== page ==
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The politics of test scores

As an educator, I wholeheartedly agree that we are testing too much ("Debate rages over how many hours Maryland students should be tested each year," Nov. 15).

But the fact is, in addition to too much testing, what we are testing is not valuable. We are comparing kids across the board instead of evaluating the areas in which they need to grow.

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These mandated tests are merely political instruments, and we should not be using our children for political gains.

In addition to comparing students, tests are also being used to rate teachers. The result is that teachers are pressured to teach to the test, and that is time that could be spent teaching kids to think, reason and use good judgment.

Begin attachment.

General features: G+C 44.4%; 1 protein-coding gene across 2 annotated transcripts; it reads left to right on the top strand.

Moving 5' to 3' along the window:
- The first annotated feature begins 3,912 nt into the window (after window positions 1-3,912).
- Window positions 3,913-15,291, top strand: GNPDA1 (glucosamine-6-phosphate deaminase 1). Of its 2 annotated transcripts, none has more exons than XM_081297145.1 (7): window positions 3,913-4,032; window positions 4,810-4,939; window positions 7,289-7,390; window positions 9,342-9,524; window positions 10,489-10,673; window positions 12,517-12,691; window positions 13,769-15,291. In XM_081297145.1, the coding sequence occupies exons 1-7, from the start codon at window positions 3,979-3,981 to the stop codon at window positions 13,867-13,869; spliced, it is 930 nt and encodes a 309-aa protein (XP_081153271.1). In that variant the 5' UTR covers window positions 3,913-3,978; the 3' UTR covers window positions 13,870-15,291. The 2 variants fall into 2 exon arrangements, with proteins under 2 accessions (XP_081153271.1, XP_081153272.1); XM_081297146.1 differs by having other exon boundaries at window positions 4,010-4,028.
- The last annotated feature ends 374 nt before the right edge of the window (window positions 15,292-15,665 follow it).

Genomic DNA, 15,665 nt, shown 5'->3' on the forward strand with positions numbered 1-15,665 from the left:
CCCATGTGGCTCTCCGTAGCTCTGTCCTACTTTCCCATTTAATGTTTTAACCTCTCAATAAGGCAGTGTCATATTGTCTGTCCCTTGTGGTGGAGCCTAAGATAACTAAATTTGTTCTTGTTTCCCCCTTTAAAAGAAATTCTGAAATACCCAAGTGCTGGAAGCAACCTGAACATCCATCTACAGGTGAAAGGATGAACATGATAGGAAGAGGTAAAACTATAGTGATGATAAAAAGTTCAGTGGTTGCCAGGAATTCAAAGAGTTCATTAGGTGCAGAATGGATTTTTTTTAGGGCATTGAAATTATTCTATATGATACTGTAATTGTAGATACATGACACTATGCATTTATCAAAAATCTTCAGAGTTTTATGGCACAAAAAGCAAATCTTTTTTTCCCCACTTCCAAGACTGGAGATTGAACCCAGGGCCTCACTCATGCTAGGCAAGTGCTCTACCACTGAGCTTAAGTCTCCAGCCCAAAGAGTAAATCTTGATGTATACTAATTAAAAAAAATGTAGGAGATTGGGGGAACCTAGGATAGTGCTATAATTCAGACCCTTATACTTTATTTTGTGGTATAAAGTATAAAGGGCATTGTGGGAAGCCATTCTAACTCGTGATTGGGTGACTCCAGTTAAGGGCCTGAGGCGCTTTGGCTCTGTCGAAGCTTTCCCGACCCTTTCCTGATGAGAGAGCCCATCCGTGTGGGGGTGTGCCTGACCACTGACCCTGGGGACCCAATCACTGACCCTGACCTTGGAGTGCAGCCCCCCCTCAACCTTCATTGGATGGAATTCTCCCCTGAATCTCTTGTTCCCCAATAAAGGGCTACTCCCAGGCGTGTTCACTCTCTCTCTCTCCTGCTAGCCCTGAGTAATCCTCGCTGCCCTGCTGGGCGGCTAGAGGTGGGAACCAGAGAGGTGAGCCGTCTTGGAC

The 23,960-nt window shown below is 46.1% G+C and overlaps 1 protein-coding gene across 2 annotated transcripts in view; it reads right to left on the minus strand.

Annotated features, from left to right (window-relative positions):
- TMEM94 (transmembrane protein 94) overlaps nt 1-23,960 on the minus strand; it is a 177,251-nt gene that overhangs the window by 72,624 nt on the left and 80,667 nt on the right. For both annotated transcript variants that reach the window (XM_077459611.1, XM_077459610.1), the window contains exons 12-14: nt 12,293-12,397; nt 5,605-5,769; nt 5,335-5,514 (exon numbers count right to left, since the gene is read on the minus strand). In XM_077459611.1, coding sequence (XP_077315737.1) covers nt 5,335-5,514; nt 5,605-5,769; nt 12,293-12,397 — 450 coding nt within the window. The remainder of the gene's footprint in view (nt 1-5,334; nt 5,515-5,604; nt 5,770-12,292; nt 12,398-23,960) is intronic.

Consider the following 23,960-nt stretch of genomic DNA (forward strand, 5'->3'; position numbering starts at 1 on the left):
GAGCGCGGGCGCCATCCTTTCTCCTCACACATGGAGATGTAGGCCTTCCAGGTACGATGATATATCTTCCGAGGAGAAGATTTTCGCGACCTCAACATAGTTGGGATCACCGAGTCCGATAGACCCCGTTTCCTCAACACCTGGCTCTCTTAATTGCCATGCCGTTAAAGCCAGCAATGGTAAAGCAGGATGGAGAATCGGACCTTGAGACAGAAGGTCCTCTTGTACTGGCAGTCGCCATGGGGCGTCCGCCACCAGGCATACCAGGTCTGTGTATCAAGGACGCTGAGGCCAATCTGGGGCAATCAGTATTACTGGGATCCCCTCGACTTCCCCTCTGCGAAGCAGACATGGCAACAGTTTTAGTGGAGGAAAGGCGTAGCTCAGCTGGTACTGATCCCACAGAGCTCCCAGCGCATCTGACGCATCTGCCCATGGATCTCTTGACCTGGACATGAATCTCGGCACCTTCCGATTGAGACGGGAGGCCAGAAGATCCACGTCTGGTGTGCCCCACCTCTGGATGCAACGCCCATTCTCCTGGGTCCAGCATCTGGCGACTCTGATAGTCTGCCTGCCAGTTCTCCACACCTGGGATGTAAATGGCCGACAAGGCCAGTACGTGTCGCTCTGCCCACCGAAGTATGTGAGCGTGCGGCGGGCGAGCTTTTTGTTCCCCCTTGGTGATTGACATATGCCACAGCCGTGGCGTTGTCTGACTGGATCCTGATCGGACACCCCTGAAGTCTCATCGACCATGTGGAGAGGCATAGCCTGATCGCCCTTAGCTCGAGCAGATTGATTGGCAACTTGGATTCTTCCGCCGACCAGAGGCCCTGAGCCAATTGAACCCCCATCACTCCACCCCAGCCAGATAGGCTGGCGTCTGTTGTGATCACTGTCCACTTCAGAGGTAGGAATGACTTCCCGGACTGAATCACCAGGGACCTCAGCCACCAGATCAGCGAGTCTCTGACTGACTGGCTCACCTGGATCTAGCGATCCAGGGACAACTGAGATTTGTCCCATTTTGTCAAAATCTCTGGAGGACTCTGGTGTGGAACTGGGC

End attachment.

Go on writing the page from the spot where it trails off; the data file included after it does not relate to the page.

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When are educators going to wake up and realize that instead of over-testing, we need to help our students develop the cognitive skills that will help them succeed not only on tests but in life?

Ben Shifrin, Baltimore

The writer is head of the Jemicy School in Owings Mills.

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